Monoportal and biportal endoscopic endonasal adenomectomy: Preoperatively the nasal cavity is packed with cotonoids, soaked in mixture of lidocaine 1% and epinephrine (1:100,000) in order to decongest the nasal mucosa. After inspection of the nasal cavity the middle turbinate is visualized and lateralized (kept intact), and the choana and sphenoid ostia are identified. Bipolar cautery is used to dissect the posterior nasal mucosa, and to create a mucosal vascularized nasoseptal flap when needed. The septum is lateralized to the contralateral side to expose the vomer and visualize the four sphenoid ostia on each side. A sphenoidotomy and removal of the sphenoid septa is created using a high speed drill with 4 mm diamond bit. If a biportal approach is chosen an additional mucosal dissection of the posterior nasal mucosa is performed in the other nostril. At this point the operation can be executed using a two-hand technique (one surgeon) or a four-hand technique, using the biportal approach. The adenoma is removed using various angled curettes, pituitary rongeurs, and suction. Following the resection of the lesion, a visual inspection of the resection cavity is performed using a 30- and 45-degree endoscope to visualize compartments outside of the direct line of view. An endoscopic hydroscopy of the resection cavity was also performed. The sellar space was patched either with an autologous fat graft, hemostatic cellulose polymer, dural sealant, fibrin glue and/or nasoseptal flap if needed. Intrasellar hydroscopy was performed in 51 cases of all operated in the EET group.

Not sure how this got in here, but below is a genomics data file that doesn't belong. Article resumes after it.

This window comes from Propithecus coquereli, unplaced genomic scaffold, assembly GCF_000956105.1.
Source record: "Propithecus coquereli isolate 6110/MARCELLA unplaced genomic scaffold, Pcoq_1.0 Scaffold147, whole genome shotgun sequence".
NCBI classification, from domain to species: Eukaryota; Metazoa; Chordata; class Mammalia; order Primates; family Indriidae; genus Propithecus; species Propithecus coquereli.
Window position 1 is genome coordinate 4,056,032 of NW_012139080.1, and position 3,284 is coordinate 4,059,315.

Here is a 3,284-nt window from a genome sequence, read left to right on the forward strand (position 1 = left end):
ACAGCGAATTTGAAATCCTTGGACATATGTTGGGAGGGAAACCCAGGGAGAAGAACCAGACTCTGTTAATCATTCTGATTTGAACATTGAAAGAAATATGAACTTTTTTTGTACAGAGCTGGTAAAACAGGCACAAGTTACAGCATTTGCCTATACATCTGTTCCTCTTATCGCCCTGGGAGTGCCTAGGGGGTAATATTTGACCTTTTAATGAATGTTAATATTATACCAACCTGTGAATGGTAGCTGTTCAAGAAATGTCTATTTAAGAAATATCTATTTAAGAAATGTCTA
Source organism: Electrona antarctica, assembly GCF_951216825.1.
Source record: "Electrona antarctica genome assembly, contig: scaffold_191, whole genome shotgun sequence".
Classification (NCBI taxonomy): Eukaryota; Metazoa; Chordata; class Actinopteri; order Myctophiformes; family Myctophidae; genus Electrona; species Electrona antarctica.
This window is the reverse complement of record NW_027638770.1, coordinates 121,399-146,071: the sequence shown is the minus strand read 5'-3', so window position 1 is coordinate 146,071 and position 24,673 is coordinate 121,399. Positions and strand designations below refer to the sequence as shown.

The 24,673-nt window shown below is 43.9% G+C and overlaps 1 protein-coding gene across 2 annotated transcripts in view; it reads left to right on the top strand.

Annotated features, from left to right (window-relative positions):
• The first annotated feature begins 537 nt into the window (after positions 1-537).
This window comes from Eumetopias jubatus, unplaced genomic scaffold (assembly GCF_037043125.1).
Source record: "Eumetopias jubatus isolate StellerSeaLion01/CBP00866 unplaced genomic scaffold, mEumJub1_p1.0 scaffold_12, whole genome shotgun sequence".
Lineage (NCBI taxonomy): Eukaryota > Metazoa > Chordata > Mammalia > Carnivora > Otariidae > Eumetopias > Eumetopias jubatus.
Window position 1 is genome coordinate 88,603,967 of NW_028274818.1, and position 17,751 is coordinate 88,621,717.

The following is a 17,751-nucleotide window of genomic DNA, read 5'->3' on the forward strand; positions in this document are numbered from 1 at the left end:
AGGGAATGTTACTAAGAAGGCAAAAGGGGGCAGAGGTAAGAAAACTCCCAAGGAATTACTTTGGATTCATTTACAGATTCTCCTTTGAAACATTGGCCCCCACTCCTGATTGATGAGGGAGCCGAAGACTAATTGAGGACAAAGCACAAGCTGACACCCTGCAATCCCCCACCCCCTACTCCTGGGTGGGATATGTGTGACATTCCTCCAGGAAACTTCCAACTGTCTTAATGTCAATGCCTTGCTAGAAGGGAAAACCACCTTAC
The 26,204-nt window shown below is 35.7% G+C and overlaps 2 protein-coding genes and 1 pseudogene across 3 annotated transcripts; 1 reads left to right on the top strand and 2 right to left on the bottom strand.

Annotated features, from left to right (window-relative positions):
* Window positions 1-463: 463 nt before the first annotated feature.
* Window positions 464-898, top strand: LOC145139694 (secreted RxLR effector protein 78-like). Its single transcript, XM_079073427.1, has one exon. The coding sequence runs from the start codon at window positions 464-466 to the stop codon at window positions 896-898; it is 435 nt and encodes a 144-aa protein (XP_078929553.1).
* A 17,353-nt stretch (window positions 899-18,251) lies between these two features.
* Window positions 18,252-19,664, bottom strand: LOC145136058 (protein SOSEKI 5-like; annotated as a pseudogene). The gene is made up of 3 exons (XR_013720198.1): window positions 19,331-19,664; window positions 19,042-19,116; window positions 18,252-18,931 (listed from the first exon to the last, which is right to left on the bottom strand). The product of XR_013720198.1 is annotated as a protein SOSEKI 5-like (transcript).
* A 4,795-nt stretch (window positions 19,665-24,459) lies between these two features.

The statistical analysis was performed using SPSS for Windows, Version 23.0. (SPSS Inc, Chicago, USA). For data analysis, the following statistical methods were used: descriptive statistics for tabular and graphical presentation of results, Chi-square test, Fisher exact test and Mann-Whitney U test. The obtained results were assessed as statistically reliable in threshold level of significance p<0.05.